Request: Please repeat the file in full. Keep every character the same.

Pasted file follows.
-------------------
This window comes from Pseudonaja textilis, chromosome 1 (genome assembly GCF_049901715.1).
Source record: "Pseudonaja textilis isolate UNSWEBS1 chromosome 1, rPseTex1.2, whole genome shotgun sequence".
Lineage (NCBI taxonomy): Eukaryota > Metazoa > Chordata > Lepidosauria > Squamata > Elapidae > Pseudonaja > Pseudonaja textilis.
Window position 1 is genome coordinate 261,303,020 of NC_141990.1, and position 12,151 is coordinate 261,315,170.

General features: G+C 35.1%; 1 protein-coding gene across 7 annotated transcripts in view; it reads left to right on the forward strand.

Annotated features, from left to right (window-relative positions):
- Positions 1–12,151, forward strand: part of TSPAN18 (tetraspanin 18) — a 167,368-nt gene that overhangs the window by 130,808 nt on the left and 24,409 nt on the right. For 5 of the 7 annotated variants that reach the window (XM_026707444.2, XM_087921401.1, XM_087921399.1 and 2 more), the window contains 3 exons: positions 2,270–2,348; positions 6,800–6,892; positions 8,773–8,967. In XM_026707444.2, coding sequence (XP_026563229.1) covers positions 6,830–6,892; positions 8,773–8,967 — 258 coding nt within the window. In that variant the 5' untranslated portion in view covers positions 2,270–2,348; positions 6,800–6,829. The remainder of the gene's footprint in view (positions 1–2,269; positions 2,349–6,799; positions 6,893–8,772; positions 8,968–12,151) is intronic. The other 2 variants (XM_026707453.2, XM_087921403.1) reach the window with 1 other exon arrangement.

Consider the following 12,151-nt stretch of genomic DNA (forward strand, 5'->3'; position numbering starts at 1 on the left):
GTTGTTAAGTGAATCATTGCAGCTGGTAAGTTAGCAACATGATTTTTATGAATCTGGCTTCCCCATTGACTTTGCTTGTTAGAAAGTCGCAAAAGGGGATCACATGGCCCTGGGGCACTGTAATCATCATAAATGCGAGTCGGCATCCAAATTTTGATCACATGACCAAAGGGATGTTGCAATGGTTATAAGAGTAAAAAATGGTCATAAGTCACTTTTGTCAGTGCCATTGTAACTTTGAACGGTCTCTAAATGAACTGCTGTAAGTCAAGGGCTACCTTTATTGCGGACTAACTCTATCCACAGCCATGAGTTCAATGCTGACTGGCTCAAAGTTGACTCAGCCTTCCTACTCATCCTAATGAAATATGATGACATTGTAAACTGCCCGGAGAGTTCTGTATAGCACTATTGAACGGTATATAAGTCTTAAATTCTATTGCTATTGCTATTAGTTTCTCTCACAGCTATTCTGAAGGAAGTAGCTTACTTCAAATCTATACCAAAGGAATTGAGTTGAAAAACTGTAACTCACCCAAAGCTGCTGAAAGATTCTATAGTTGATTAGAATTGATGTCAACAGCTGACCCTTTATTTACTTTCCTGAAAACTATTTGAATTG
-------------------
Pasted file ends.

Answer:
This window comes from Pseudonaja textilis, chromosome 1 (genome assembly GCF_049901715.1).
Source record: "Pseudonaja textilis isolate UNSWEBS1 chromosome 1, rPseTex1.2, whole genome shotgun sequence".
Lineage (NCBI taxonomy): Eukaryota > Metazoa > Chordata > Lepidosauria > Squamata > Elapidae > Pseudonaja > Pseudonaja textilis.
Window position 1 is genome coordinate 261,303,020 of NC_141990.1, and position 12,151 is coordinate 261,315,170.

General features: G+C 35.1%; 1 protein-coding gene across 7 annotated transcripts in view; it reads left to right on the forward strand.

Annotated features, from left to right (window-relative positions):
- Positions 1–12,151, forward strand: part of TSPAN18 (tetraspanin 18) — a 167,368-nt gene that overhangs the window by 130,808 nt on the left and 24,409 nt on the right. For 5 of the 7 annotated variants that reach the window (XM_026707444.2, XM_087921401.1, XM_087921399.1 and 2 more), the window contains 3 exons: positions 2,270–2,348; positions 6,800–6,892; positions 8,773–8,967. In XM_026707444.2, coding sequence (XP_026563229.1) covers positions 6,830–6,892; positions 8,773–8,967 — 258 coding nt within the window. In that variant the 5' untranslated portion in view covers positions 2,270–2,348; positions 6,800–6,829. The remainder of the gene's footprint in view (positions 1–2,269; positions 2,349–6,799; positions 6,893–8,772; positions 8,968–12,151) is intronic. The other 2 variants (XM_026707453.2, XM_087921403.1) reach the window with 1 other exon arrangement.

Consider the following 12,151-nt stretch of genomic DNA (forward strand, 5'->3'; position numbering starts at 1 on the left):
GTTGTTAAGTGAATCATTGCAGCTGGTAAGTTAGCAACATGATTTTTATGAATCTGGCTTCCCCATTGACTTTGCTTGTTAGAAAGTCGCAAAAGGGGATCACATGGCCCTGGGGCACTGTAATCATCATAAATGCGAGTCGGCATCCAAATTTTGATCACATGACCAAAGGGATGTTGCAATGGTTATAAGAGTAAAAAATGGTCATAAGTCACTTTTGTCAGTGCCATTGTAACTTTGAACGGTCTCTAAATGAACTGCTGTAAGTCAAGGGCTACCTTTATTGCGGACTAACTCTATCCACAGCCATGAGTTCAATGCTGACTGGCTCAAAGTTGACTCAGCCTTCCTACTCATCCTAATGAAATATGATGACATTGTAAACTGCCCGGAGAGTTCTGTATAGCACTATTGAACGGTATATAAGTCTTAAATTCTATTGCTATTGCTATTAGTTTCTCTCACAGCTATTCTGAAGGAAGTAGCTTACTTCAAATCTATACCAAAGGAATTGAGTTGAAAAACTGTAACTCACCCAAAGCTGCTGAAAGATTCTATAGTTGATTAGAATTGATGTCAACAGCTGACCCTTTATTTACTTTCCTGAAAACTATTTGAATTG